The Wife (2017)


Glenn Close is superb. The movie isn’t.

Close plays the wife of a winner (Jonathan Pryce) of the Nobel Prize in literature; and sadly, despite Close’s performance, everything about the milieux of The Wife is either implausible or irritatingly simplistic. We are asked to believe that over the decades of novels published under the name of her husband, the wife labored for hours daily as a ghost writer of those novels; never confessed; seldom chastised her philandering and unhealthily pudgy husband, that monumental imposter, and determinedly allowed the subterfuge; kept her son, a would-be writer (and a surly stereotype), from seeing her as the true writer in the family, a deception which destroys his respect for his charlatan father who cannot seem to analyze the son’s work with any profundity let alone encouragement; and almost succeeds in keeping the truth from a highly suspicious, pestering tabloid writer (Christian Slater) seeking to write a biography of her husband as Great Novelist With Warts.

Yes, the problem isn’t Close in her miraculous portrayal, her rising out of the ashes of Jane Anderson’s outlandish script. Ms. Close handles a dubious experience, a false narrative, with mastery and more than a little effect.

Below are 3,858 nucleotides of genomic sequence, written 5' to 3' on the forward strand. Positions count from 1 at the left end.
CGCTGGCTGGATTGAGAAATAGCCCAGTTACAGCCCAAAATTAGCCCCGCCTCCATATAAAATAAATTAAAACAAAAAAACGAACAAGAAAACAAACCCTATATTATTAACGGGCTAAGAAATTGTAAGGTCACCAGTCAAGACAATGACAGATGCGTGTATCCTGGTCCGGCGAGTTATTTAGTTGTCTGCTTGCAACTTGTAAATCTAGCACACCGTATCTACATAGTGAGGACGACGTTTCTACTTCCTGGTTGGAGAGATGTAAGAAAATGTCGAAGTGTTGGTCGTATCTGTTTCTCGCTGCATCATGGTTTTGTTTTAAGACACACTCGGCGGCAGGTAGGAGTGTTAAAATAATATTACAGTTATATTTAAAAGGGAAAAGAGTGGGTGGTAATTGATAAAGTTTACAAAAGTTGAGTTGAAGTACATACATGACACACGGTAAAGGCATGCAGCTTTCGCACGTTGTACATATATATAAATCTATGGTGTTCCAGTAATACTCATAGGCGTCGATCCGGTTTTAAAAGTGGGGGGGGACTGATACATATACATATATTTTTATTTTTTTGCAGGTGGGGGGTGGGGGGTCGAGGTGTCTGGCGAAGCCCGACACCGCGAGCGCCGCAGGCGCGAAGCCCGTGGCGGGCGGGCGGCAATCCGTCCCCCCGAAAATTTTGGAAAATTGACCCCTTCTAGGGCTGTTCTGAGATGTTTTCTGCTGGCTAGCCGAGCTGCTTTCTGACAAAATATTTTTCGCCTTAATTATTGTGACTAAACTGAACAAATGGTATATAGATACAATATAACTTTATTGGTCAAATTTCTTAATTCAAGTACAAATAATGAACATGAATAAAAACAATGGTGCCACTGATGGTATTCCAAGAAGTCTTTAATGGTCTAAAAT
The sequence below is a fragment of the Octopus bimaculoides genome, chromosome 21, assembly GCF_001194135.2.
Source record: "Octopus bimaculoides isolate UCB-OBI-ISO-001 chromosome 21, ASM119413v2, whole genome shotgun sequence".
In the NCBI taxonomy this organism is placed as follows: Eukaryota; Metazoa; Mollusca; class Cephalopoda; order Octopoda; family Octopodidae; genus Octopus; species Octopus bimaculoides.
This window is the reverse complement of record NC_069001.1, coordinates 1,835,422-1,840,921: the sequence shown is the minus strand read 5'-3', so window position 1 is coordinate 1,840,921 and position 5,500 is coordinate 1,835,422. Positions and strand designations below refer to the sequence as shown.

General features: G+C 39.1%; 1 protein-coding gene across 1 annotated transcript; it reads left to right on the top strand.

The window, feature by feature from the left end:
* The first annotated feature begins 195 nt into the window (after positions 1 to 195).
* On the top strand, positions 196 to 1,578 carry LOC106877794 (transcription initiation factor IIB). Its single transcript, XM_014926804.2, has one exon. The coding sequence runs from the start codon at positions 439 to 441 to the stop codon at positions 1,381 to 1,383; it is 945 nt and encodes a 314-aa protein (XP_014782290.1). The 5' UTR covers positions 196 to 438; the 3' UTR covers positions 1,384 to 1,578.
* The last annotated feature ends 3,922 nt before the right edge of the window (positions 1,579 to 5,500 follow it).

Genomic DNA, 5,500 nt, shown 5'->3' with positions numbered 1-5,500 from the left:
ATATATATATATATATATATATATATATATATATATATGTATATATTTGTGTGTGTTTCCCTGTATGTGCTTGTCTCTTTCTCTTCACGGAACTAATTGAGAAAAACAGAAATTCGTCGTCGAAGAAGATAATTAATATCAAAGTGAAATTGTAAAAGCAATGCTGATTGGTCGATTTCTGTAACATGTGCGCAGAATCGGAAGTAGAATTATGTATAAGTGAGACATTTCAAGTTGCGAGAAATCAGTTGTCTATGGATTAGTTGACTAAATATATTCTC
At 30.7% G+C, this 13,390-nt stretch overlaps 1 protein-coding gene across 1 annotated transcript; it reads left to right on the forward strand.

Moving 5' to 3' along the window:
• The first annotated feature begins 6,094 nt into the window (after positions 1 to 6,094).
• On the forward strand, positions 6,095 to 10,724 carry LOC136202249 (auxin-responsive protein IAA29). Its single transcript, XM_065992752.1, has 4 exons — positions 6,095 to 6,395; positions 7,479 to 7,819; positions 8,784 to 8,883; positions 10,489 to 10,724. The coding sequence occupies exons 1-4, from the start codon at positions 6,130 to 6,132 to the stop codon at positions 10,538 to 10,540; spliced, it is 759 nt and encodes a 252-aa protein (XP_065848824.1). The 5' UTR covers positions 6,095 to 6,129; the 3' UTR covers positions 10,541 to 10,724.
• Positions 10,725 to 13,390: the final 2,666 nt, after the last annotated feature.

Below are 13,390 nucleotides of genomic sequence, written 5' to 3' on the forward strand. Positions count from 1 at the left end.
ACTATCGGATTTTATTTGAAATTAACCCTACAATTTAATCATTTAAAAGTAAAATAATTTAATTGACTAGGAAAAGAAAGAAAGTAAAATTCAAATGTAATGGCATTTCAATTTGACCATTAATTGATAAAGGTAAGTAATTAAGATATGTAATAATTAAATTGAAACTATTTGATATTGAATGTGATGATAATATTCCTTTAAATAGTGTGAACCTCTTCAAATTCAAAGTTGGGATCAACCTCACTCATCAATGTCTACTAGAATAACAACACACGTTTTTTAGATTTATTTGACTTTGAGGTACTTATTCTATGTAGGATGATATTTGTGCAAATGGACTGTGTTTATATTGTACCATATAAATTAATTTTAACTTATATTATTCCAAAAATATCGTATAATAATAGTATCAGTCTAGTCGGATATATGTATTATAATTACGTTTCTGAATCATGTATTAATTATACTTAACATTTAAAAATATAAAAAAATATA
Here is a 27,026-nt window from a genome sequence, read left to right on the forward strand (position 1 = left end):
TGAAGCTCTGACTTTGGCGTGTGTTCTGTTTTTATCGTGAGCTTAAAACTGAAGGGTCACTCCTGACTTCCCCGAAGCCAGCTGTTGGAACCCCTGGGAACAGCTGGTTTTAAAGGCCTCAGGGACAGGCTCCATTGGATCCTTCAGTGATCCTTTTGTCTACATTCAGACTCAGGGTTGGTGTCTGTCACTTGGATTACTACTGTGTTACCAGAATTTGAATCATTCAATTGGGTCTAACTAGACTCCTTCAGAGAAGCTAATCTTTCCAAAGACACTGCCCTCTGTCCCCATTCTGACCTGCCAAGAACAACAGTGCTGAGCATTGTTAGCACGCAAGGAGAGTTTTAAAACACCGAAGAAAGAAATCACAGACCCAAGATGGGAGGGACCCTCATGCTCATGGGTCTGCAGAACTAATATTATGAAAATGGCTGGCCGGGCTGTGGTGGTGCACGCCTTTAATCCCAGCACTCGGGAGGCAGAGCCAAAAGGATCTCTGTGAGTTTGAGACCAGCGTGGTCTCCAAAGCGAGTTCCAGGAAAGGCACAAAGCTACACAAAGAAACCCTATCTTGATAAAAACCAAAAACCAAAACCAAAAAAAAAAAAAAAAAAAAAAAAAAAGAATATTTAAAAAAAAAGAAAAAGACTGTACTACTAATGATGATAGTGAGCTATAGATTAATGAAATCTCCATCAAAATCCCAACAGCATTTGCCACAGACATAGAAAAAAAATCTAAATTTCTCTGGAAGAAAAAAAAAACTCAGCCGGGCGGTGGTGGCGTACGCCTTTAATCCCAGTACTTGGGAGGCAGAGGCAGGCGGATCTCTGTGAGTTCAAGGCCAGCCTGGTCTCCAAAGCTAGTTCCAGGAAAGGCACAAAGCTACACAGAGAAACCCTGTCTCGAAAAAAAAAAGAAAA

Nor is the problem anything essentially implausible in the outlines of this drama of stifling and painful injustices toward women, especially as focused in a long, dogged life in a marital trap.

The problem is that the Hollywood Cliche Writer Story is retrieved from the Used Script Room, the dents pounded out and some smears on the walls touched up with paint, whereupon the following happens: Somebody wins the Nobel Prize but we learn nothing about the writing in question and no one seems remotely concerned; no one says anything even faintly salient about writing serious literature; other writers are portrayed as (this is a form of kindness) “eccentric”; in University writing class, phrases that have nothing to do with other than mere competence are mumbled frequently, such as, “I think your villain is not alive. He’s wooden.” Then there is the imagined Nobel Prize (what a tourist might see): Tuxes, candles, long tables, protocol, bowing to the King of Sweden who will Present, everyone assumed to Know the Literary Canon and have furthered literary scholarship; etc; yawn.

In short: The Wife is about the prevalence of women overcoming injustice and gaining respect, which is more than timely.

But the cliche gets in the way.